Types by Texture
Students investigate soil texture and determine the texture of several soil samples. Grades 3-5
Activity 1: Dirt Shake
- Soil samples brought in by students from home, cleaned of rocks, roots, etc. (about 1 cup)
- Quart jars
- Alum (optional)
Activity 2: Soil Textures By Feel
clay: the smallest of the three soil particle sizes; measuring less than 0.002 mm
loam: ideal garden soil that has a well-balanced mixture of sand, silt, and clay
sand: the largest mineral soil particles, measuring between 2.00 and 0.05 mm
silt: sedimentary material composed of fine mineral particles in size between sand and clay
Did You Know?
- Almost all the food you eat, the fiber used to make your clothing, and lumber to build homes is produced by soil.1
- One shovelful of soil can contain more species of living things than live in the Amazon rain forest above the ground.1
- 6 billion bacteria species can be found living in a cup of soil.1
- Farmers use conservation techniques and practices to help maintain fertile soil for planting crops.1
Background Agricultural Connections
Soil is the foundation of agriculture. Farmers know that different soils are suitable for different crops, but how do they recognize what type of soil they have? Texture is an easily recognizable property that informs farmers about how to manage their soils. Soil texture cannot be changed, and it affects the movement of water and nutrients in the root zone of plants. Clayey soils hold water and nutrients, while sandy soils drain and dry out quickly. Farmers will make different decisions about irrigation, tillage, and what type of crop to plant based on the texture of their soil. With some practice anyone can learn to recognize different soil textures by feel.
Soil is made up of four components: air, water, organic matter, and mineral matter. The mineral component, made of tiny particles of rock, determines the texture of the soil. Soil particles are categorized according to their size as sand, silt, or clay. Sand is the largest category, including particles that measure 2.0 to 0.05 mm. Silt particles measure between 0.05 and 0.002 mm, and clay particles are less than 0.002 mm. (Most soils are a mixture of sand, silt, and clay.) When the three particles are present in approximately equal amounts, the soil is considered a loam. A soil that has more sand in it is a sandy loam, one with more silt is a silty loam, and one with more clay is a clay loam. The Soil Texture Triangle provides standardized soil textural classes based on the relative quantities of sand, silt, and clay particles in a soil.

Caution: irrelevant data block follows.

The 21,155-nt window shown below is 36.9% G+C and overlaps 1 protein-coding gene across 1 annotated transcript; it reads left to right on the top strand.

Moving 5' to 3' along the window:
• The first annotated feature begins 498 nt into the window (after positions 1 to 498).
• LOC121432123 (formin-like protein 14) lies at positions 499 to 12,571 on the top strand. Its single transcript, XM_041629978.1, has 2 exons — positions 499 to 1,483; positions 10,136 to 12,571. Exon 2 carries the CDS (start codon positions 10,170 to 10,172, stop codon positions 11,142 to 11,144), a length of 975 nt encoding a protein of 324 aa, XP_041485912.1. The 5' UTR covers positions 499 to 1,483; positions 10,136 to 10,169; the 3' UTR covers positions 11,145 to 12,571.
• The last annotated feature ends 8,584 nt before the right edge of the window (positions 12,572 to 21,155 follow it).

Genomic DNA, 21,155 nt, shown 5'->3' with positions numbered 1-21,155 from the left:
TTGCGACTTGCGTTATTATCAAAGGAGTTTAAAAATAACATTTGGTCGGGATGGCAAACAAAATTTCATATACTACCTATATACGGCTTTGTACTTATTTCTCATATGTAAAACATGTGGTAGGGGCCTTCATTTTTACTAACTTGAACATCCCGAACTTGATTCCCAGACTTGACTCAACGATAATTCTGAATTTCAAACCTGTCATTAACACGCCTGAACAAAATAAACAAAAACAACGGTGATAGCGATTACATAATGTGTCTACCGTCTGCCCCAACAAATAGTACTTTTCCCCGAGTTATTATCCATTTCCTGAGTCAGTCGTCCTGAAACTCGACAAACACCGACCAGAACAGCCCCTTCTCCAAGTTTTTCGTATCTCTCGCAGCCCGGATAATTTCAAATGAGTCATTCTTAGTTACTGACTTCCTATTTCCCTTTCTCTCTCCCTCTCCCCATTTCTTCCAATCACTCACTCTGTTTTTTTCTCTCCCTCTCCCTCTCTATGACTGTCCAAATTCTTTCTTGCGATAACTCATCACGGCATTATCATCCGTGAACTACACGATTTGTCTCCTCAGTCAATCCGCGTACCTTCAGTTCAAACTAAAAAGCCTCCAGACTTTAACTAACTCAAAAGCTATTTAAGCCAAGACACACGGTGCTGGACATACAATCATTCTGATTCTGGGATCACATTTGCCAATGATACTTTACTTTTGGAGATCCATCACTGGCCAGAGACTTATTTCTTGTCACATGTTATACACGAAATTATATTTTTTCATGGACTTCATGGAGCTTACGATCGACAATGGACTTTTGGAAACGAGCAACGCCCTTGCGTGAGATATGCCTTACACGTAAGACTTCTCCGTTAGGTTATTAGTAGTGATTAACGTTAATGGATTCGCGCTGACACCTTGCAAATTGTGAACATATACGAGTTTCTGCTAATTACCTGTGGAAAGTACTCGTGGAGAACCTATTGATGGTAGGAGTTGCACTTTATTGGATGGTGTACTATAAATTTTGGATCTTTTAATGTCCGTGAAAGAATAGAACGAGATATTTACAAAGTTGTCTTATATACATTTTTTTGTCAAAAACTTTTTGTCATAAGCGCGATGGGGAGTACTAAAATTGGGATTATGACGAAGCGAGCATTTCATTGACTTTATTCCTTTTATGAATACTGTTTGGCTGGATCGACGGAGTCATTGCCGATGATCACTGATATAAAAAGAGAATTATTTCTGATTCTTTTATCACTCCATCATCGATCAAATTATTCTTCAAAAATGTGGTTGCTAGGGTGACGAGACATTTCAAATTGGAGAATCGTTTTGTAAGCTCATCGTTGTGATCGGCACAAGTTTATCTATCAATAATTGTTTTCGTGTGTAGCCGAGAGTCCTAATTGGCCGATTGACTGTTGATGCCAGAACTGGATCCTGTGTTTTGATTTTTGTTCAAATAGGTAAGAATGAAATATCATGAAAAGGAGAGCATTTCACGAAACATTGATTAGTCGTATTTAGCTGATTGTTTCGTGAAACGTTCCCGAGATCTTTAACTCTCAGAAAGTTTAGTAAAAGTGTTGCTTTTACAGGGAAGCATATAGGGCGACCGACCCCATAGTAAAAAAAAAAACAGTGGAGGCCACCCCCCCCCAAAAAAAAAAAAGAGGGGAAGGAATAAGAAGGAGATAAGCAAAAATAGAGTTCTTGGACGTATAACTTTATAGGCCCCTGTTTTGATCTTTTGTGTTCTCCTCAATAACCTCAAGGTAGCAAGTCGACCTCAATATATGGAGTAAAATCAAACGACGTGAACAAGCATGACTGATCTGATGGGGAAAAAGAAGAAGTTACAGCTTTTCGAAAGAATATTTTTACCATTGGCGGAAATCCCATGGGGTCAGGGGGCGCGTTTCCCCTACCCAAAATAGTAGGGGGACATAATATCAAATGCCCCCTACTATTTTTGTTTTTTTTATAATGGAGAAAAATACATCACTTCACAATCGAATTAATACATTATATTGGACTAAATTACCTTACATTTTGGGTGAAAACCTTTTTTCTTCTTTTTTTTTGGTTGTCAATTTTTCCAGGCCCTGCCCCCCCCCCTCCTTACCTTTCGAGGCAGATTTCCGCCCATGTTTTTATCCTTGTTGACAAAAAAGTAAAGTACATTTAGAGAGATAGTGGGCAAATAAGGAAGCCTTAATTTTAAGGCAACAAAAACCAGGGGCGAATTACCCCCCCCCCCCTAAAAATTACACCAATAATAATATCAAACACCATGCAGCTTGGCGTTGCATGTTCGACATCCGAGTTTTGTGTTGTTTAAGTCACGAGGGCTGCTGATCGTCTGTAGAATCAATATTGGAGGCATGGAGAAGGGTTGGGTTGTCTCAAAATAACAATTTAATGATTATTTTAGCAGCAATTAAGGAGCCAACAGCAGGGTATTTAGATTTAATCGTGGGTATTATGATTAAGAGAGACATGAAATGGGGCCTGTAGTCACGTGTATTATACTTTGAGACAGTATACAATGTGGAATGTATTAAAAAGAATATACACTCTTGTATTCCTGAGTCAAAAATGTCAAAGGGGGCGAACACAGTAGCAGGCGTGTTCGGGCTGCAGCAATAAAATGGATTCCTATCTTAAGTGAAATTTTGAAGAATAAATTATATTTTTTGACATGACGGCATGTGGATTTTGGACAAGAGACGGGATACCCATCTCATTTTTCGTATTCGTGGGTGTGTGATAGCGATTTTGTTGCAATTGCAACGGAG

The first activity in this lesson is a “hydrology test” that uses water to separate soil particles. This is a quick, simple method to assess soil texture. Sand is the largest, heaviest, and most dense particle, so it will settle out of the water first—within one minute. Silt, the next largest particle, will settle out in three to four hours, and clay will take days to completely settle. The layers may be easy or difficult to see, depending on the mineral composition of the soil. Soil color is not directly related to texture. Some red soils have a greater fraction of clay particles than others. Scientific laboratories shake soil samples in water for 24 hours to ensure that tiny clay particles are thoroughly separated. Two minutes of shaking is sufficient for a classroom experiment, and alum can be added to improve separation. Organic matter will separate out as debris floating on top of the water. Soil texture is based on the mineral component of the soil and does not include organic matter.
When texturing soil samples by hand, students should use the following criteria: sand feels gritty; silt feels smooth, soft, and somewhat slick, like the smooth silkiness of baby powder; clay feels sticky and often stains the fingers. Soil samples containing a lot of clay can be pressed together through the thumb and forefinger to create a "ribbon" of soil. If the soil doesn't contain much clay, the ribbon will break before it gets very long. Clay soils stick together. This can also be demonstrated by forming a ball out of the soil and testing how much pressure is needed to break the ball-sandy soils will break apart easily, clay soils will resist breaking. many people are familiar with pottery clay. Clay soil is stickier than pottery clay but will hold together in a similar fashion. You cannot determine soil texture by color or where it is found in the soil profile, but by feeling the soil or conducting the simple hydrology test described here, you can easily identify the texture of a soil.
- Start a conversation about soil with your students. Ask the following questions to build interest.
- What forms of life does soil support? (plants, bacteria, insects, earthworms, crops)
- Name a function of soil that plants depend upon? (medium for plant growth, transports nutrients & water, anchors roots)
- Do all soils look the same, feel the same, and contain the same nutrients? (no)
- How do farmers find out what nutrients are missing in the soil before planting their crops? (take soil samples and have them analyzed in a laboratory)
- What environmental factors play a role in determining soil types? (mineral material, time of formation, climate, landscape position, organisms)
Explore and Explain
Activity 1: Dirt Shake
- Divide the students into groups of three or four. Provide each group with a soil sample or instruct each group to use one of the samples brought from home. Two notes:
- This activity will not work with most potting soil. Soil texture is an evaluation of the mineral component of soil; potting soil is mostly organic matter.
- Remove rocks, roots, and anything else that is clearly not soil from samples and break up any large clumps before beginning.
- Provide each group with a quart jar. Instruct the students to place 2" to 4" of soil into the jar, measure the level of soil, and record the measurement as "total soil." It's important to measure and record the depth you start with so that you can accurately estimate the sand, silt, and clay fractions.